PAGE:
The Pro’s and Con’s of Using Shielded Network Cables
Any products that are powered by electricity, also release electromagnetic energy in the form of radio frequency emissions, or RF frequency. These signals generally fall in the AM/FM radio range, and can be measured with any RF signal detector. The problem is these frequencies upset other equipment in the area, causing interference. In video surveillance situations, it could be loss of picture quality in your cameras or monitors. Other devices nearby can also be effected.
In order for these devices to function in an ecosystem, they will have to be Electromagnetic Compatible (EMC), so they do not upset or disrupt nearby equipment. In order for EMC to work, you have two items, emissions of the RF signals, and immunity from the RF signals. Immunity is the ability of any electronic product to tolerate the introduction of electrical energy from electronic products near by. You should look at both emissions and immunity when setting up a video surveillance network.
The biggest cause of emissions in a network camera deployment would be using unshielded twisted-pair or UTP cables to connect the cameras near RF emissions, instead of using shielded twisted-pair (STP) cables. The difference between the two is that the STP version is a Class B FCC product designed for home use, which will have higher RF emission requirements. The UTP is a Class A FCC rated product with lower emission requirements, meaning higher emission rates that will cause the interference.
The main issue is when you run the UTP in an ecosystem that has other electrical devices like lighting, motors, or other electronic devices that give off RF signals. For example, running a UTP along side or inside a conduit with 12 or 24 volt electrical line to strength a light. In this case, you would want to use the STP cable, which will help to block the emissions from the electrical line.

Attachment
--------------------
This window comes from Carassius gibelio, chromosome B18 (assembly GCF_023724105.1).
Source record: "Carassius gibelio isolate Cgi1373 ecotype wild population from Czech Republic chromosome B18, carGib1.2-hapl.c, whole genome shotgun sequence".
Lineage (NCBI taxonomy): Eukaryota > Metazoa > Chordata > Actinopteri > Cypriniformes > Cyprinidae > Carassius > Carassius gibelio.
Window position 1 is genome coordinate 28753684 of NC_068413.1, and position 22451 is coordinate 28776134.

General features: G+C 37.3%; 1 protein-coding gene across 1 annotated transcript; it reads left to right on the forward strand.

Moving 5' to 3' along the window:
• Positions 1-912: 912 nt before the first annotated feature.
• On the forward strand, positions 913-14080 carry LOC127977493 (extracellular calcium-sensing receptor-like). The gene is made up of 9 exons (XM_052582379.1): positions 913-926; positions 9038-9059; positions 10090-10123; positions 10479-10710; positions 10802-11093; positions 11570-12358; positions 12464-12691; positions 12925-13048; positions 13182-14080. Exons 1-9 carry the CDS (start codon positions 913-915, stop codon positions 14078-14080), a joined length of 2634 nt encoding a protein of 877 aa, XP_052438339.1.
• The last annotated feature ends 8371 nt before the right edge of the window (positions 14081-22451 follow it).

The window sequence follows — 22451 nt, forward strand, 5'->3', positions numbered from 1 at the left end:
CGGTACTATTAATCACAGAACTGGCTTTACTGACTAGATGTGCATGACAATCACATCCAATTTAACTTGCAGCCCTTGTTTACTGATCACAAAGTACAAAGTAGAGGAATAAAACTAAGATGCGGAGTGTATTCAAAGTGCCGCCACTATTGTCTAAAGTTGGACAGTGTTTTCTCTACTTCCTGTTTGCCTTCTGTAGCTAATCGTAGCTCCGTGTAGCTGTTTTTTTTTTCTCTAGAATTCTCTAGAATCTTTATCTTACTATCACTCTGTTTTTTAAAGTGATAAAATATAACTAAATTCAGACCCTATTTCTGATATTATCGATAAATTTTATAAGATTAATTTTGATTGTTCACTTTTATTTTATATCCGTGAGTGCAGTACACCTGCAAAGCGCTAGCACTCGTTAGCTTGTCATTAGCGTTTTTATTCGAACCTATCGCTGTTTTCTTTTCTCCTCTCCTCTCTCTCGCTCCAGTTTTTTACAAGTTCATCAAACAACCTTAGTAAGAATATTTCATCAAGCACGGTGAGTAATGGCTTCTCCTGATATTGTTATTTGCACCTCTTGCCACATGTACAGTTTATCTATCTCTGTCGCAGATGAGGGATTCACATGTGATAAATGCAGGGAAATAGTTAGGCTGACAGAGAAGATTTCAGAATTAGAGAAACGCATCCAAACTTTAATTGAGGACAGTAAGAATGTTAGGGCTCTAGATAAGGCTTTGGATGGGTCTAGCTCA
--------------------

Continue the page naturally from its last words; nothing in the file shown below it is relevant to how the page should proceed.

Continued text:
However, when you are just running one cable to one camera and nothing is near it, there is no reason why you can’t use UTP cable, as there is nothing nearby emitting electromagnetic signals. Let’s look at the Pro’s & Cons of STP cables.
The Pro’s of Shielded Twisted-Pair Cable is that it blocks RF emissions so you have less interference problems, resulting in better video quality.
The Con’s are it is more expensive, and less flexible, so installations might be harder & will cost more.
Since you really don’t have to run STP to every network camera, it should not be a huge problem or expense. Unless you see that you have certain camera cable runs that could be an issue with other electronic devices nearby, for the most part, you don’t need to run STP to every camera. Instead, you can install the UTP cables for the rest of your surveillance system, and save the STP for those other areas.
Making sure you are protecting your video signals in areas that have high RF emissions is basic to achieving a successful network camera deployment, so every camera can be seen, and the results recorded for future use.